July 23, 2010
Some managements running maxi cabs and luxury tourist cabs for transporting students
Special camps being organised to ensure safe transportation of students, maintenance of buses
Hyderabad: Several school and college managements have now found a new way to make quick money by operating their buses to private functions on the sly.
Two buses of Ascentia Global School, Madhapur and Nizam Institute of Engineering, Gachibowli were seized by the Transport Department last week for operating their buses for marriage parties, according to Secunderabad Regional Transport Officer V. Sundar. The managements were levied a penalty of Rs. 2,000 each. Educational institution buses are given subsidies in terms of road tax and they are not supposed to operate buses for private functions even during holidays.
But it was found that many institutions were violating the Motor Vehicles Act and operating their buses as contract carriages, he said. This apart, many managements in violation of MV Act had purchased maxi cabs and luxury tourist cabs to operate them as school buses.
As per the Act, a school bus should have safety grills outside the windows, provision for first aid box, an attendant to help students board and alight buses, etc., but such provisions lack in maxi cabs.
The objective behind purchasing maxi cabs is to use them for their personal use during holidays and beyond school hours since using a school or college bus would not be feasible. Last week, a maxi cab belonging to St. Andrew's School was seized for operating it as a school bus, said Mr. Sundar. A special drive was launched last week and already 14 school buses belonging to Narayana School, Pallavi Model School, Delhi Public School, Grahambell School and others were seized for different violations, including employing drivers lacking valid driving licenses.
Over Rs. 3 lakh was recovered as penalties from the managements, he informed.
“Special camps are being conducted in schools on maintenance of school buses and safe transportation of students. Two such camps were conducted at Delhi Public School and Meridian School on Saturday,” said Joint Transport Commissioner B. Venkateswarlu.
July 20, 2010
HYDERABAD: From the next academic year, it's luck and not merit that would get your child admission in reputed private schools in the state. The state government has decided that a draw of lots will replace screening tests in private schools as Right to Education Act (RTA) banishes these admission tests. According to officials from the department of secondary education, the schools which do not admit students on the basis of a draw of lots, will be fined Rs 25,000 in the first instance and Rs 50,000 in the second. "The draw of lots will have to be done before the district magistrate. No school will be allowed to conduct admissions without using the random sampling or lottery system," said Dr D Sambashiva Rao, principal secretary, secondary education, adding that the system is already in place in other states.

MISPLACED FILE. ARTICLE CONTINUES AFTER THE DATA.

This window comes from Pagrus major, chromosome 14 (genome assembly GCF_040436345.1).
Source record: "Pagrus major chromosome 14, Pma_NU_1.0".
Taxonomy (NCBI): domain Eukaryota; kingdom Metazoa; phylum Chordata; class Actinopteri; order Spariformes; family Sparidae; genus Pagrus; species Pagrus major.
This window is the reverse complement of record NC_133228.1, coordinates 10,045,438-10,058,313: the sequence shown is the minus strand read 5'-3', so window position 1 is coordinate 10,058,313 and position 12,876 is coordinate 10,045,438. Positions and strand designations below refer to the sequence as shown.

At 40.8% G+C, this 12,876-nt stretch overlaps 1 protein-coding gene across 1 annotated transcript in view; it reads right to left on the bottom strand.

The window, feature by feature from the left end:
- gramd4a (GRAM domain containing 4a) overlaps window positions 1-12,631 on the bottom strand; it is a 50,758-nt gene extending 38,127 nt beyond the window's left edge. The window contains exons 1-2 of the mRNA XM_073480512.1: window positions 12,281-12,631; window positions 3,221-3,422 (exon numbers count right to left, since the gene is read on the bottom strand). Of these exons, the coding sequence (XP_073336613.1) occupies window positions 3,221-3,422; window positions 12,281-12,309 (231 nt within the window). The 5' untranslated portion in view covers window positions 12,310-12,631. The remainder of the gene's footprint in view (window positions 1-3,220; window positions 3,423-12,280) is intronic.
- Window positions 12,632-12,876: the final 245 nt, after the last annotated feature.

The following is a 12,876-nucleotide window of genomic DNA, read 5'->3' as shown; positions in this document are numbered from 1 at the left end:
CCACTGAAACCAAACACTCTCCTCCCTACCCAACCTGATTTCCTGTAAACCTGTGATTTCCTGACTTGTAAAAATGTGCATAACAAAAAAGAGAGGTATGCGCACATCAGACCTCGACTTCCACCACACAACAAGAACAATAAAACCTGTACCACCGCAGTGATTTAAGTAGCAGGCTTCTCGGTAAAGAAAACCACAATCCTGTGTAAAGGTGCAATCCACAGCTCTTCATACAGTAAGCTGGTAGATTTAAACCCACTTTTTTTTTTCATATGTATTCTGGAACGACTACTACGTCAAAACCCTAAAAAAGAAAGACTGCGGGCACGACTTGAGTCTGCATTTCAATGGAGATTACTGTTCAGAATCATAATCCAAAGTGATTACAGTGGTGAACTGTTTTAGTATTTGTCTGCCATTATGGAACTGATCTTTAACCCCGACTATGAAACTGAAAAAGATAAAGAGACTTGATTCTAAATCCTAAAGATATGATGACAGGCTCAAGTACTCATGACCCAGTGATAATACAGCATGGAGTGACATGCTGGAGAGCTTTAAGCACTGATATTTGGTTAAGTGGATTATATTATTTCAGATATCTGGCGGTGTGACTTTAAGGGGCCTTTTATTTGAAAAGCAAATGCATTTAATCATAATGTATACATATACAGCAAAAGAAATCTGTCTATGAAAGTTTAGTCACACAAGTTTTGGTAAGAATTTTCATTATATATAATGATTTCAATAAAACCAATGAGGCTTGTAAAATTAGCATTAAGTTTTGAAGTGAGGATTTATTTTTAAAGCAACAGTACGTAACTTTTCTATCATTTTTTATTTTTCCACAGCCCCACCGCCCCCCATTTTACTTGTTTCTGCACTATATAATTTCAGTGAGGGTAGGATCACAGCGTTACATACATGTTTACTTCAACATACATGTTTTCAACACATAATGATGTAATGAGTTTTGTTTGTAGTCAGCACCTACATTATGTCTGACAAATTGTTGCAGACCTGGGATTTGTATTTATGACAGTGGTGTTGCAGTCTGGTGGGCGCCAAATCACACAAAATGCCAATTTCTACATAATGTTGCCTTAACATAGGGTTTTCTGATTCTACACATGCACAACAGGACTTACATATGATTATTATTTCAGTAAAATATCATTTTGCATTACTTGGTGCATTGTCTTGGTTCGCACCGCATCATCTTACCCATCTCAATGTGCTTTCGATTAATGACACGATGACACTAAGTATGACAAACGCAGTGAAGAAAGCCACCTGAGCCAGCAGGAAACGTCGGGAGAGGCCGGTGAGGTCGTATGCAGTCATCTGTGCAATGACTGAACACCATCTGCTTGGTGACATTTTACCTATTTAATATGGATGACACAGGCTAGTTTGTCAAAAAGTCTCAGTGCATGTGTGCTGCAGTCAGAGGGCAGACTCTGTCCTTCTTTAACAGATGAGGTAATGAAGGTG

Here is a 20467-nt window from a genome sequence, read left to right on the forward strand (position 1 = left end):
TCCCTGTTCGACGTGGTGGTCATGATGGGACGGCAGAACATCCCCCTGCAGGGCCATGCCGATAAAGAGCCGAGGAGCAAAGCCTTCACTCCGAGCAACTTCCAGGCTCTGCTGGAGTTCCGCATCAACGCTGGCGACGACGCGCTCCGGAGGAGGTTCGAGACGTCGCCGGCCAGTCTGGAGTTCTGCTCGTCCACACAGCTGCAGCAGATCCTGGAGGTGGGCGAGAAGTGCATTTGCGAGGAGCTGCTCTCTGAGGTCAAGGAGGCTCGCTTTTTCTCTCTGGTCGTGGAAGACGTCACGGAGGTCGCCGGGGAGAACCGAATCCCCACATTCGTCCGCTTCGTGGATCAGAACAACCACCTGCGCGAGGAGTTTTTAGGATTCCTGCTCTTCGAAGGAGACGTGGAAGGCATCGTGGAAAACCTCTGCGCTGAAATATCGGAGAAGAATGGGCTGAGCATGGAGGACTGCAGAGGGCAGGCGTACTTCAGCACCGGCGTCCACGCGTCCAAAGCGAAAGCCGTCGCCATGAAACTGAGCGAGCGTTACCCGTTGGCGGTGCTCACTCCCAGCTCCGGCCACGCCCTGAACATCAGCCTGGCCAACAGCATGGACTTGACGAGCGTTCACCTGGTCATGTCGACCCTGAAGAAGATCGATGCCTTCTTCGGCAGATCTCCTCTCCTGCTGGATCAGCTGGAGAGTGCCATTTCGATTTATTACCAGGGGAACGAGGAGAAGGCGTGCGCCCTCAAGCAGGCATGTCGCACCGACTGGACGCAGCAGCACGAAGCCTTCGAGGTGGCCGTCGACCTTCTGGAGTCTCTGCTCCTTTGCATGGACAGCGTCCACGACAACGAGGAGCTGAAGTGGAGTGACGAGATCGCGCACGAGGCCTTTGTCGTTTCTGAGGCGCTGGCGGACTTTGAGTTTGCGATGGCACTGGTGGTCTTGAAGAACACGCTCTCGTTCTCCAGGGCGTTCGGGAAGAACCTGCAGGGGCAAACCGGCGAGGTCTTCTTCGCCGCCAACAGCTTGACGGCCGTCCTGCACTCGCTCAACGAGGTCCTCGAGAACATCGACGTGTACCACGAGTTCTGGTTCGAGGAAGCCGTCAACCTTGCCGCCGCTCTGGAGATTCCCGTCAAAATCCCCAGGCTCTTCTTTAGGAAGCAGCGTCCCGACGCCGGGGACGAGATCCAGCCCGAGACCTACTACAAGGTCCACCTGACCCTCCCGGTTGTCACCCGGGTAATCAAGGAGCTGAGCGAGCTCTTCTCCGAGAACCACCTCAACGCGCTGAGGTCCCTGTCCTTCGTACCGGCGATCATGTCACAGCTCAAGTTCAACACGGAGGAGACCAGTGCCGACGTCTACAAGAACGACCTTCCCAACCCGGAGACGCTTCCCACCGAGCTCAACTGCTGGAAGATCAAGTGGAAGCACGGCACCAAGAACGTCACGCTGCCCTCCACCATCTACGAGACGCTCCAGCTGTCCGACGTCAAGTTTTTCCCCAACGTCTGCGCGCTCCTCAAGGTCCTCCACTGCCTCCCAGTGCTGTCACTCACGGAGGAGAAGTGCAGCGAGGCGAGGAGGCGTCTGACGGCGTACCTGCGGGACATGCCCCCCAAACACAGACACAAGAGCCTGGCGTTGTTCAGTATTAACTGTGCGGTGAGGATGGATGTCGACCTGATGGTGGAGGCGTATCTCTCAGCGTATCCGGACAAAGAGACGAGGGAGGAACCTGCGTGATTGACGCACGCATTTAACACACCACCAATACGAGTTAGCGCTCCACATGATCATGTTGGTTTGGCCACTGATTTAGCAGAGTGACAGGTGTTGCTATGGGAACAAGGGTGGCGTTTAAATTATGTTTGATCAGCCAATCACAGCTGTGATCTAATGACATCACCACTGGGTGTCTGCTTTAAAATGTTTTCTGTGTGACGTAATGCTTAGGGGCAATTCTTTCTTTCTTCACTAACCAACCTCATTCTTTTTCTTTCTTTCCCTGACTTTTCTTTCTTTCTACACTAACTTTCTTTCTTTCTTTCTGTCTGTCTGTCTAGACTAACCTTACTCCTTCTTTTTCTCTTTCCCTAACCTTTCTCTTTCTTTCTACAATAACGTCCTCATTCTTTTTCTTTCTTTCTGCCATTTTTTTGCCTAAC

According to the new rules, admitting students without lottery system would be punishable under 13 (2b) of the RTE act. While the state government said that the system would give all students equal opportunity to take admission in schools, the management representatives of schools said that the decision infringes on the schools' authority to choose their students. They added that it would also deny seats to students who are genuinely interested in taking admission. "If admissions are done by a draw of lots, many conventions, like giving admission to siblings in the same school, would have to change. Parents will be more worried than ever during admission time if the rule is implemented," a management representative said. The management representatives are planning to ask the state government to devise some other method to conduct admissions in the coming academic year.
Meanwhile, parents from the city said that merit should be the criteria for admission into private schools. "There are parents who might want their children to study in specific schools. If admissions are done through a draw of lots they might be denied this opportunity. Besides parents are also worried that they will have to get their children admitted in neighbourhood schools as per the Act," a parent said.
Until recently, for admission into primary classes, students were being screened by oral examination and in upper primary and high school classes admissions were being done through written tests. Parents, however, said that admissions to the 25 per cent reserved seats under RTE Act should be done through the lottery method.
Meanwhile, trying to put the parents' doubts to rest, officials from secondary education department said the system is meant to put an end to donation and capitation fee in the state.
July 12, 2010
ALLAHABAD: With schools reopened, parents and guardians under the banner of Abhiwawak Ekta Samiti are planning to re-start the agitation to protest against fee hike in schools of the city.
Covenor of the Samiti, Vijay Kumar Gupta said from July 24, the Samiti would organise boycott of classes in the city to make the people aware about their demands and elicit support for the movement. Besides, the samiti will put up posters and banners on the issue.
Gupta said the issue has remained unresolved owing to the fact that the state government has failed to introduce any regulations on fee hike. The samiti will also put up hoardings at prominent crossings in the city to highlight the failure of the state government in providing relief to parents and guardians, he added.
Besides, a delegation of the Abhiwawak Ekta Samiti will meet the district authorities and urge them to ask the schools to reduce the cost of admission forms and the fine charged for late fees.
Gupta expressed disappointment at the fact that the assurance given by the school authorities regarding permitting parents to buy books from outside has not been implemented.